A thought struck me, to look into Ibn Khallikan’s biographical dictionary, of which an English translation exists. The index to this is not nearly so confusing as for the GAL, and I eventually found a reference to vol. 4, p.158, where in the footnote we read:
Abu ‘l-Abbas Ahmad Ibn al-Kasim Ibn Khalifa Ibn Abi Osaibia, surnamed Muwatrak ad-Din and a member of the Arabic tribe of Khazraj, was born in Damascus, where his father was an oculist and his uncle, Rashid ad Din Abu ‘l-Hasan Ali, director of the hospital for the treatment of the maladies of tbe eyes. He studied philosophy under Rida ad-Din al-Jili, and profited greatly by the lessons of Abu Muhammad Abd Allah Ibn Ahmad Ibn al-Baitar, with whom he made a number of botanical excursions. Ibn al-Baitar is the author of the Dictionary of Simples, a deservedly celebrated compilation of which Dr. Sontheimer published a German translation, at Stuttgard, in the year 1840. Ibn Abi Osaibia kept up for some time an epistolary correspondence with the celebrated physician and philosopher, Abu al-Latif. In the year 684 (A. D. 1236-7), he got an appointment in the hospital founded at Cairo by the sultan Salah ad-Din (Saladin). Some years after, he accompanied the emir Izz ad-Din Aidmor to Sarkhod, in Syria, and he died there, aged upwards of seventy years.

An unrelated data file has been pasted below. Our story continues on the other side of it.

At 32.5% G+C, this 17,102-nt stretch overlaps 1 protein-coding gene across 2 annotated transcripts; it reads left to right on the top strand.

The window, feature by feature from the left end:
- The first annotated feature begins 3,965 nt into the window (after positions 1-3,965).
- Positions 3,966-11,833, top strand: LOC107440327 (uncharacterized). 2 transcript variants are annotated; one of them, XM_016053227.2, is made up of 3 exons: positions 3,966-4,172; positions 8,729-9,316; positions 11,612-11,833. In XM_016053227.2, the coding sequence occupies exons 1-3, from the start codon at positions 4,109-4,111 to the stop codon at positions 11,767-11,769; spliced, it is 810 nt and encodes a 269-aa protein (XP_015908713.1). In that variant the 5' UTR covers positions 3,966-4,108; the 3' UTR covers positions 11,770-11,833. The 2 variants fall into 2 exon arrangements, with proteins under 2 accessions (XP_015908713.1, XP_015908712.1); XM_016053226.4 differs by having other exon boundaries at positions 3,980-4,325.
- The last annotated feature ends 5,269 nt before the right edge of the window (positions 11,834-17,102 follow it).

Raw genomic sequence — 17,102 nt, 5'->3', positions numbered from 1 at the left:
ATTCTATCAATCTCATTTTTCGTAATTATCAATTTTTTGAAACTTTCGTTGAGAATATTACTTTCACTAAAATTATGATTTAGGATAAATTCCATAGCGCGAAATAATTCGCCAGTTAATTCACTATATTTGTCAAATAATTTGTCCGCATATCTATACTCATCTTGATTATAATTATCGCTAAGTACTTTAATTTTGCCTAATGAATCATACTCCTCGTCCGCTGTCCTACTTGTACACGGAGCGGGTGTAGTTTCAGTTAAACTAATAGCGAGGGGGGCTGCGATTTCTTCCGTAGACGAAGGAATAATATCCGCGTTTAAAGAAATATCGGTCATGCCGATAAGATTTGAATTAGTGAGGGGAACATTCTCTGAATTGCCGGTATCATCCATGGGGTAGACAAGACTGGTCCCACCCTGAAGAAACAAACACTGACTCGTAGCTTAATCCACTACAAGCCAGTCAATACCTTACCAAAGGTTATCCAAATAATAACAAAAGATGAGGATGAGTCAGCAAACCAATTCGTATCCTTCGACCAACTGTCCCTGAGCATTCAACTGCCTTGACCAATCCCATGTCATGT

His history of the physicians, entitled Oyun al-Anba fi Tabakat al-Atibba (Sources of information concerning the physicians of divers classes), contains a number of curious and highly interesting articles. The list of its chapters has been given by Mr. Wustenfeld in his Geschichte der Arabischen Aertze, No. 237, and from that work are taken the indications given here. In the catalogue of the Bodleian library , tome II. p. 131. et seq. will be also found this list of chapters.
But on what does this depend? Wustenfeld’s work is available online, of course. Section 237 is on p.132. This gives only the information above, and lists three works:
Fontes relationum de classibus Medicorum. A Latin translation by Reiske is at Copenhagen, we are told, no doubt in manuscript.
- Liber experimentorum et observationum utilium, about which we are told nothing further.
- Liber de monumentis gentium, a fragment not completed.
That the titles are in Latin tells us that Wustenfeld just copied this from earlier modern writers.
But then follows a list of chapters. Some are marked with an asterisk (*), indicating that the chapter is not found in Reiske. Others are marked with a dagger (+), indicating that “Nicoll” does not contain them. Some titles are written in italics – Wustenfeld doesn’t say why.
The differences between the contents given by Reiske, and that by Nicoll, in later sections of the book are fairly considerable. Clearly there are different versions of this text in circulation.
If we look for Ibn Abi Usaibia’s name in the Kopf translation (here), we quickly find that it appears as a source for various statements. This itself suggests that the author of the work is someone else, someone later.